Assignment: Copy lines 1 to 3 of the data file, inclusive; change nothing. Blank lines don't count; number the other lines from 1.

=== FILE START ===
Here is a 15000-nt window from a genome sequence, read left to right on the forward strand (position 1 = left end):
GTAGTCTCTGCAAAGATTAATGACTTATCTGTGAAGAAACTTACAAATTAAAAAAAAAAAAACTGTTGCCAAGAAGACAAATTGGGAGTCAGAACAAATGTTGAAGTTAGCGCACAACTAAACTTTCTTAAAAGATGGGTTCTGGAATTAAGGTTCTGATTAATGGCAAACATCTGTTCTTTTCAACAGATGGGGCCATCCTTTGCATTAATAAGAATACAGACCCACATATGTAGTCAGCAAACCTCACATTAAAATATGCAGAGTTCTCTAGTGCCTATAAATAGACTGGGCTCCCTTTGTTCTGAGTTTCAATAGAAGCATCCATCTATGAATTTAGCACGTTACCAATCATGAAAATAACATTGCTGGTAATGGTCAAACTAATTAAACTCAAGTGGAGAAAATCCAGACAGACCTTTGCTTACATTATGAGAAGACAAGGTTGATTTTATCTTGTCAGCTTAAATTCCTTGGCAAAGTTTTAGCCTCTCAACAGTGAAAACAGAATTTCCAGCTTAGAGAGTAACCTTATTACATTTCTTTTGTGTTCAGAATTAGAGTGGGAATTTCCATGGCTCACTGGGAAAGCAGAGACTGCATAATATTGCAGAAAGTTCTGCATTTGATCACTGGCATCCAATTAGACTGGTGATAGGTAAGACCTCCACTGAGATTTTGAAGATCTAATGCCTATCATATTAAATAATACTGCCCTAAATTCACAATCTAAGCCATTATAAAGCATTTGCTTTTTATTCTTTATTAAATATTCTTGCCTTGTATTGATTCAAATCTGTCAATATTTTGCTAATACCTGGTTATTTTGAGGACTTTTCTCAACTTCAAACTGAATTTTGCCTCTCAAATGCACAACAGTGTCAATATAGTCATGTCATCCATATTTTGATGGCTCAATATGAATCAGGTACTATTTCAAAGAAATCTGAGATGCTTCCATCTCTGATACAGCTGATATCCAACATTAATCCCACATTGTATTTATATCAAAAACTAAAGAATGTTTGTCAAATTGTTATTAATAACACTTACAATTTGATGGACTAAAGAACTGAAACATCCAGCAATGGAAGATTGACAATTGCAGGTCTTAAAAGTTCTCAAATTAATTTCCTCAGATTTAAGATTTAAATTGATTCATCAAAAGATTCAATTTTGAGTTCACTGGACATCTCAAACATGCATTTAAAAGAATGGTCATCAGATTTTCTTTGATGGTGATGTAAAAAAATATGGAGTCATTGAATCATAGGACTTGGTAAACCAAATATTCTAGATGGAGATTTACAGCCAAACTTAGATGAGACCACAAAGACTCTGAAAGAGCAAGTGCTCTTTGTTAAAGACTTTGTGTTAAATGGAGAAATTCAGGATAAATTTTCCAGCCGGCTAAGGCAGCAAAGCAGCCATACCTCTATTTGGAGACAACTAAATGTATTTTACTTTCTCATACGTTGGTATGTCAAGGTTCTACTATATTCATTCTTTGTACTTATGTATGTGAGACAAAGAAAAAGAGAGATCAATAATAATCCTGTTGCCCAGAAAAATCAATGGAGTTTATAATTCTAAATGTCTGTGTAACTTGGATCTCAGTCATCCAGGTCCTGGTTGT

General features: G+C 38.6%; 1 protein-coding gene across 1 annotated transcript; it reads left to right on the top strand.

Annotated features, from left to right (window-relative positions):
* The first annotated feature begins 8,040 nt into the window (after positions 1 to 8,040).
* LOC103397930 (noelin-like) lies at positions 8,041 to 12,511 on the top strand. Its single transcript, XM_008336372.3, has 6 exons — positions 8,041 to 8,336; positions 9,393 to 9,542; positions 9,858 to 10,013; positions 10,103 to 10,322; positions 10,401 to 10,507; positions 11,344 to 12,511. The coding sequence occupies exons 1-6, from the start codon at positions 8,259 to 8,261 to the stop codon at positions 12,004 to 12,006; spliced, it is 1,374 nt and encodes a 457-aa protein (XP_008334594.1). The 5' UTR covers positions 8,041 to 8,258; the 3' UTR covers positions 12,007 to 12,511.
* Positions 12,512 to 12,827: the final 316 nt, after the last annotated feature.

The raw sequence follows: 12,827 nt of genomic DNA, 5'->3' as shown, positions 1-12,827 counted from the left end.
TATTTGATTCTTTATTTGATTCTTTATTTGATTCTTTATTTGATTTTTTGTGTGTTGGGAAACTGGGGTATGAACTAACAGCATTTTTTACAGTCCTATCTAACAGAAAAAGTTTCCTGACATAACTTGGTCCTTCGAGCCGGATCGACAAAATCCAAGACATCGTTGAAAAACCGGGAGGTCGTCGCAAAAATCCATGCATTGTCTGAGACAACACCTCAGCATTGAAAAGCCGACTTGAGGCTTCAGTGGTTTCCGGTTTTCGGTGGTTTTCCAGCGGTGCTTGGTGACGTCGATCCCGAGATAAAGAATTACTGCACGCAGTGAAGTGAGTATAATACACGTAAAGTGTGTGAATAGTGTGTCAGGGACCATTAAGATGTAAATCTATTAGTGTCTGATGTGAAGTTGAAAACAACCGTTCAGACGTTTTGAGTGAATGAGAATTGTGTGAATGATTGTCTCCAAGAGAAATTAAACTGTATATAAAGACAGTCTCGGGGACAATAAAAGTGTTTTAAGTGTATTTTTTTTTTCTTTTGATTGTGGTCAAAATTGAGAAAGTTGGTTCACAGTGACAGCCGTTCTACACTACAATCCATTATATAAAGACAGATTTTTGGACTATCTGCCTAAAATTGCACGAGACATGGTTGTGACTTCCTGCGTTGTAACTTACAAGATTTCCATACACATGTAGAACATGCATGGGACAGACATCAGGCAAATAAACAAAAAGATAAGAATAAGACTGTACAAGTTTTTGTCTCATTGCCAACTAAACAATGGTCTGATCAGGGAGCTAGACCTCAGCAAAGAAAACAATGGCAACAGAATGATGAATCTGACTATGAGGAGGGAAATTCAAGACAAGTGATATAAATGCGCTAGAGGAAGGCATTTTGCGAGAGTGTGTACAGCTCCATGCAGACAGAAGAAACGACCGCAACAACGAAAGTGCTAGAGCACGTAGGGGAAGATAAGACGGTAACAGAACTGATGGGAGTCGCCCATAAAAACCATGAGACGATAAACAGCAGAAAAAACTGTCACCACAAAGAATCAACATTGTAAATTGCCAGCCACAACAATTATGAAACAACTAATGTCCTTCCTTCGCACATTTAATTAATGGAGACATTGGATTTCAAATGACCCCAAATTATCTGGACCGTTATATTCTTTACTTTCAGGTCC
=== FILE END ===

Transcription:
Here is a 15000-nt window from a genome sequence, read left to right on the forward strand (position 1 = left end):
GTAGTCTCTGCAAAGATTAATGACTTATCTGTGAAGAAACTTACAAATTAAAAAAAAAAAAACTGTTGCCAAGAAGACAAATTGGGAGTCAGAACAAATGTTGAAGTTAGCGCACAACTAAACTTTCTTAAAAGATGGGTTCTGGAATTAAGGTTCTGATTAATGGCAAACATCTGTTCTTTTCAACAGATGGGGCCATCCTTTGCATTAATAAGAATACAGACCCACATATGTAGTCAGCAAACCTCACATTAAAATATGCAGAGTTCTCTAGTGCCTATAAATAGACTGGGCTCCCTTTGTTCTGAGTTTCAATAGAAGCATCCATCTATGAATTTAGCACGTTACCAATCATGAAAATAACATTGCTGGTAATGGTCAAACTAATTAAACTCAAGTGGAGAAAATCCAGACAGACCTTTGCTTACATTATGAGAAGACAAGGTTGATTTTATCTTGTCAGCTTAAATTCCTTGGCAAAGTTTTAGCCTCTCAACAGTGAAAACAGAATTTCCAGCTTAGAGAGTAACCTTATTACATTTCTTTTGTGTTCAGAATTAGAGTGGGAATTTCCATGGCTCACTGGGAAAGCAGAGACTGCATAATATTGCAGAAAGTTCTGCATTTGATCACTGGCATCCAATTAGACTGGTGATAGGTAAGACCTCCACTGAGATTTTGAAGATCTAATGCCTATCATATTAAATAATACTGCCCTAAATTCACAATCTAAGCCATTATAAAGCATTTGCTTTTTATTCTTTATTAAATATTCTTGCCTTGTATTGATTCAAATCTGTCAATATTTTGCTAATACCTGGTTATTTTGAGGACTTTTCTCAACTTCAAACTGAATTTTGCCTCTCAAATGCACAACAGTGTCAATATAGTCATGTCATCCATATTTTGATGGCTCAATATGAATCAGGTACTATTTCAAAGAAATCTGAGATGCTTCCATCTCTGATACAGCTGATATCCAACATTAATCCCACATTGTATTTATATCAAAAACTAAAGAATGTTTGTCAAATTGTTATTAATAACACTTACAATTTGATGGACTAAAGAACTGAAACATCCAGCAATGGAAGATTGACAATTGCAGGTCTTAAAAGTTCTCAAATTAATTTCCTCAGATTTAAGATTTAAATTGATTCATCAAAAGATTCAATTTTGAGTTCACTGGACATCTCAAACATGCATTTAAAAGAATGGTCATCAGATTTTCTTTGATGGTGATGTAAAAAAATATGGAGTCATTGAATCATAGGACTTGGTAAACCAAATATTCTAGATGGAGATTTACAGCCAAACTTAGATGAGACCACAAAGACTCTGAAAGAGCAAGTGCTCTTTGTTAAAGACTTTGTGTTAAATGGAGAAATTCAGGATAAATTTTCCAGCCGGCTAAGGCAGCAAAGCAGCCATACCTCTATTTGGAGACAACTAAATGTATTTTACTTTCTCATACGTTGGTATGTCAAGGTTCTACTATATTCATTCTTTGTACTTATGTATGTGAGACAAAGAAAAAGAGAGATCAATAATAATCCTGTTGCCCAGAAAAATCAATGGAGTTTATAATTCTAAATGTCTGTGTAACTTGGATCTCAGTCATCCAGGTCCTGGTTGT

General features: G+C 38.6%; 1 protein-coding gene across 1 annotated transcript; it reads left to right on the top strand.